McCord insists that he raised serious concerns about Mark Haddock, the loyalist terror gang leader and Special Branch agent responsible for his son's murder, during a meeting with Flanagan as early as 1988, or possibly 1989. His son, Raymond McCord jnr, was murdered by Haddock in 1997. Haddock was directly implicated in at least 10 murders, and numerous other crimes, over a ten-year period from 1991 to 2003. He is currently serving a ten-year sentence for an attack on a nightclub doorman.
McCord snr also contacted the Stevens Inquiry team, which was investigating collusion, in September 2000. He was told that his concerns had been passed on to Flanagan and that an Assistant Chief Constable would be looking into them.
McCord's claims that Flanagan had been alerted to concerns over Haddock have been corroborated by no less a figure than the current Police Service of Northern Ireland chief constable Sir Hugh Orde, who at that time was part of the Stevens investigation team.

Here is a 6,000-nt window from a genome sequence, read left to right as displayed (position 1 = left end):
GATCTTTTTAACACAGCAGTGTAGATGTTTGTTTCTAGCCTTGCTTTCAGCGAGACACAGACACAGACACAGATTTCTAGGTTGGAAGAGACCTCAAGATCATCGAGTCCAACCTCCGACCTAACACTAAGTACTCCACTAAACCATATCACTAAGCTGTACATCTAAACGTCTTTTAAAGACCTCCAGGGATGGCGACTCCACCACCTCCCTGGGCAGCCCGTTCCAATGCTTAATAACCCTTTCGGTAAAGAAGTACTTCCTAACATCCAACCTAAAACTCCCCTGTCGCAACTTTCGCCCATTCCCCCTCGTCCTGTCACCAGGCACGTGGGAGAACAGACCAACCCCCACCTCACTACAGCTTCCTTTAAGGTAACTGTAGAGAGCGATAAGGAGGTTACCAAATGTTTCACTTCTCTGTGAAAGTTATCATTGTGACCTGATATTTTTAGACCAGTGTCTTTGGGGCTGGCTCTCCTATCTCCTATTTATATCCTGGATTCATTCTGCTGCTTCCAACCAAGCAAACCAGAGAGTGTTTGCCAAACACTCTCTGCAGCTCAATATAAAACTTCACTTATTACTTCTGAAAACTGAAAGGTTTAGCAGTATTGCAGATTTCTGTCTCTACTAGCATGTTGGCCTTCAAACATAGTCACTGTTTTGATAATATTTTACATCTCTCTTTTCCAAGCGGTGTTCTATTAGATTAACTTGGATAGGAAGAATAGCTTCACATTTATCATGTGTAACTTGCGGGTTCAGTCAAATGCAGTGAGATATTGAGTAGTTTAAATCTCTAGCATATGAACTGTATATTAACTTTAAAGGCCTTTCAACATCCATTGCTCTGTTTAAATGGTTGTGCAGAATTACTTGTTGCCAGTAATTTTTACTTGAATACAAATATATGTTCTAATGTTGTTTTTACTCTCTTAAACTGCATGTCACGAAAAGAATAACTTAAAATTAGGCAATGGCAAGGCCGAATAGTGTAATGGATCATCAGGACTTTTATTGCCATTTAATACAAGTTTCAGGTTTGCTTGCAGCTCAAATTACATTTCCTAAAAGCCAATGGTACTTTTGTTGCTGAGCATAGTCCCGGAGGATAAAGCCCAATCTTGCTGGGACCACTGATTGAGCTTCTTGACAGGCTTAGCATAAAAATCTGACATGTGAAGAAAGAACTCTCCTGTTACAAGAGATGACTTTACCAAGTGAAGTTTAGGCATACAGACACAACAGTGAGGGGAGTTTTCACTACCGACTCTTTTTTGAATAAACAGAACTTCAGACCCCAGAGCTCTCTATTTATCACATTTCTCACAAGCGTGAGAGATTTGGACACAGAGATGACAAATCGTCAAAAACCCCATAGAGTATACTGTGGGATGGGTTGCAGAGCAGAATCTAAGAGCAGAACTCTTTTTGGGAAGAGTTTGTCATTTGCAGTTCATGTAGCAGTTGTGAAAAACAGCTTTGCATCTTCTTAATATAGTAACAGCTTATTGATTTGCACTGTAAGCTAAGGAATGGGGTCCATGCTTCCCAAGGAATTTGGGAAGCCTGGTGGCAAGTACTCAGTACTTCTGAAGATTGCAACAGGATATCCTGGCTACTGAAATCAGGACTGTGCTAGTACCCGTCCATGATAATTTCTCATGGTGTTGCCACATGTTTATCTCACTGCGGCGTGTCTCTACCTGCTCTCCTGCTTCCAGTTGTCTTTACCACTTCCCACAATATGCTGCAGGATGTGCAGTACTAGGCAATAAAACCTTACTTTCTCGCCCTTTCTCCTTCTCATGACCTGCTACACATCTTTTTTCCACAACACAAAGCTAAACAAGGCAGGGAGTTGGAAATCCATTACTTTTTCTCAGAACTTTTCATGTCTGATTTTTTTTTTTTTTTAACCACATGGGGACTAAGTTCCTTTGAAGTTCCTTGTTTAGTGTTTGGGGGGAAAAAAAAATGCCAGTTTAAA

Further clouds hang over Flanagan in relation to the circumstances surrounding the death of human rights lawyer Rosemary Nelson and the subsequent police investigation and over the failure of Special Branch officers to pass on vital information from an informer which could have prevented the Omagh bombing.
There are also serious questions to be answered concerning the use of paid agents and informers from within Sinn Fein and the IRA, in which Special Branch and the notorious army intelligence unit, the Force Research Unit (now renamed the Joint Support Group and serving in Iraq) both played a prominent role.
Understandably, given that much of the hard collusion evidence to have surfaced to date involves Special Branch officers and relates to periods when Ronnie Flanagan was in senior positions within the RUC, calls for him to stand down or be removed from his position as the British government's chief advisor on policing have been widespread in Ireland.